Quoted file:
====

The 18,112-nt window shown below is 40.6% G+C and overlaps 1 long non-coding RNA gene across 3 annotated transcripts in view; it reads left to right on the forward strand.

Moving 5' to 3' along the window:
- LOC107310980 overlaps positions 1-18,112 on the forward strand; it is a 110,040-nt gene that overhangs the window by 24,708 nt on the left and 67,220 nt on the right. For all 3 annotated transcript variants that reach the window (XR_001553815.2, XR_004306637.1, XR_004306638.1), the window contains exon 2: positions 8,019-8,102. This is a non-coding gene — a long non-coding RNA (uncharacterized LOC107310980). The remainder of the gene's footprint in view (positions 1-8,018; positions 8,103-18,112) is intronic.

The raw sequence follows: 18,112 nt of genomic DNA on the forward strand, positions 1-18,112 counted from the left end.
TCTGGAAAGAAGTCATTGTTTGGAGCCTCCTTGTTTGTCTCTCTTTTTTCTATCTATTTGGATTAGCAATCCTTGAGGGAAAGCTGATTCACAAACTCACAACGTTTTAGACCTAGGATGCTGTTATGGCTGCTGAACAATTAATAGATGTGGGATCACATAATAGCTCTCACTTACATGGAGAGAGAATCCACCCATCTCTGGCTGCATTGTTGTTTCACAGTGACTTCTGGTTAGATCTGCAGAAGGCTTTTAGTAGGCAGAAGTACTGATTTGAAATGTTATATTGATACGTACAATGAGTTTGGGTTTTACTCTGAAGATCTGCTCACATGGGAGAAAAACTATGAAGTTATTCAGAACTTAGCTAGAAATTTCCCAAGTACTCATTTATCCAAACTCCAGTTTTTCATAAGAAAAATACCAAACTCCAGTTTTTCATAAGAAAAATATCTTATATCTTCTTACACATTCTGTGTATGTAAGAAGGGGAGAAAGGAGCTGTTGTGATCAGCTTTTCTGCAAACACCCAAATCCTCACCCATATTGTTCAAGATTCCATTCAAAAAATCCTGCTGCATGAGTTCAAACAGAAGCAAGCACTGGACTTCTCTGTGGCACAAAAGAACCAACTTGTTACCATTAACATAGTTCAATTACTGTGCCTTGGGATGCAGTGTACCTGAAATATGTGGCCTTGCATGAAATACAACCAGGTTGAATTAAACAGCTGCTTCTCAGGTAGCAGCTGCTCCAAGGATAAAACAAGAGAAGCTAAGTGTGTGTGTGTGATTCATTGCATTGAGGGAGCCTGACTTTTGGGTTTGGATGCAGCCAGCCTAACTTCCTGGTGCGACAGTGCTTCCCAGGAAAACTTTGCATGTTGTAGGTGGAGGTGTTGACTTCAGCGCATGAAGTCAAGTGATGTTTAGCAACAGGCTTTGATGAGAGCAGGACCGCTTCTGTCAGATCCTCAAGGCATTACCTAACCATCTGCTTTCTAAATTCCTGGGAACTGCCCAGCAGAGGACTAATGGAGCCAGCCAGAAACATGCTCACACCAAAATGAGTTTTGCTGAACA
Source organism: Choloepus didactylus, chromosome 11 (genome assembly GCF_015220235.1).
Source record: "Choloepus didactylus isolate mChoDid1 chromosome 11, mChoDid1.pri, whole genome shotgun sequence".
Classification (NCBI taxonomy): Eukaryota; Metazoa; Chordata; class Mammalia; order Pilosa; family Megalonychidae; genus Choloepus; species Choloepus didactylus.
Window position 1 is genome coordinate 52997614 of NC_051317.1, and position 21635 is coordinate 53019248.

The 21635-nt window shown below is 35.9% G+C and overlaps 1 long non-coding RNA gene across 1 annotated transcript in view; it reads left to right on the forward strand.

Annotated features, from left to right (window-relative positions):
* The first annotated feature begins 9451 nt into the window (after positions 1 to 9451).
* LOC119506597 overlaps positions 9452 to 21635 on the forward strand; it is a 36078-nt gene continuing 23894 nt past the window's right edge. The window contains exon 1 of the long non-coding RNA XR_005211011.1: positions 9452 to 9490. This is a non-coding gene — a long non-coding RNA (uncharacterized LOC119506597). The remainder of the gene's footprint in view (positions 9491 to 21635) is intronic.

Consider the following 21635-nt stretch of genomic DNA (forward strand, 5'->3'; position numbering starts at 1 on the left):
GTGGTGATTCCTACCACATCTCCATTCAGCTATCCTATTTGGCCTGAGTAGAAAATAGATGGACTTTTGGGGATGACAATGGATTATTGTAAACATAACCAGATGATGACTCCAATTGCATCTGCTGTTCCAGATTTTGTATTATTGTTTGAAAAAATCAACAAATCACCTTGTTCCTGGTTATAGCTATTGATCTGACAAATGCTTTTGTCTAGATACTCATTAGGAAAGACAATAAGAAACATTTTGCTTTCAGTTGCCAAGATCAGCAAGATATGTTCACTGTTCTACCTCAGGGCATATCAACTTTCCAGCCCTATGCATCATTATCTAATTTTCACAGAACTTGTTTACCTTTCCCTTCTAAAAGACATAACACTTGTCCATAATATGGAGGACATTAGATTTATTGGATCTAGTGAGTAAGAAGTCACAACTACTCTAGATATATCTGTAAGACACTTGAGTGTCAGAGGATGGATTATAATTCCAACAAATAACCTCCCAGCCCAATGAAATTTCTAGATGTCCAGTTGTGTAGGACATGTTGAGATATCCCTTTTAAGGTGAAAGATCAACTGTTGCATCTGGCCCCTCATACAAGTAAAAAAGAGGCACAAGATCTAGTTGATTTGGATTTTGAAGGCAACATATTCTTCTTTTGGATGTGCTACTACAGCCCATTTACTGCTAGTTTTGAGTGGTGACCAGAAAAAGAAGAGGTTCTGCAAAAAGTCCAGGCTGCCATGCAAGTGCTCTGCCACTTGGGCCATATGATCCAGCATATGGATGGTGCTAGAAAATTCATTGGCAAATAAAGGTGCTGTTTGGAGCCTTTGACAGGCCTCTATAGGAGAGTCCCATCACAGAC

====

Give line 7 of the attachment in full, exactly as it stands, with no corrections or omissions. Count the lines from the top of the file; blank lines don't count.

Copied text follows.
Source record: "Choloepus didactylus isolate mChoDid1 chromosome 11, mChoDid1.pri, whole genome shotgun sequence".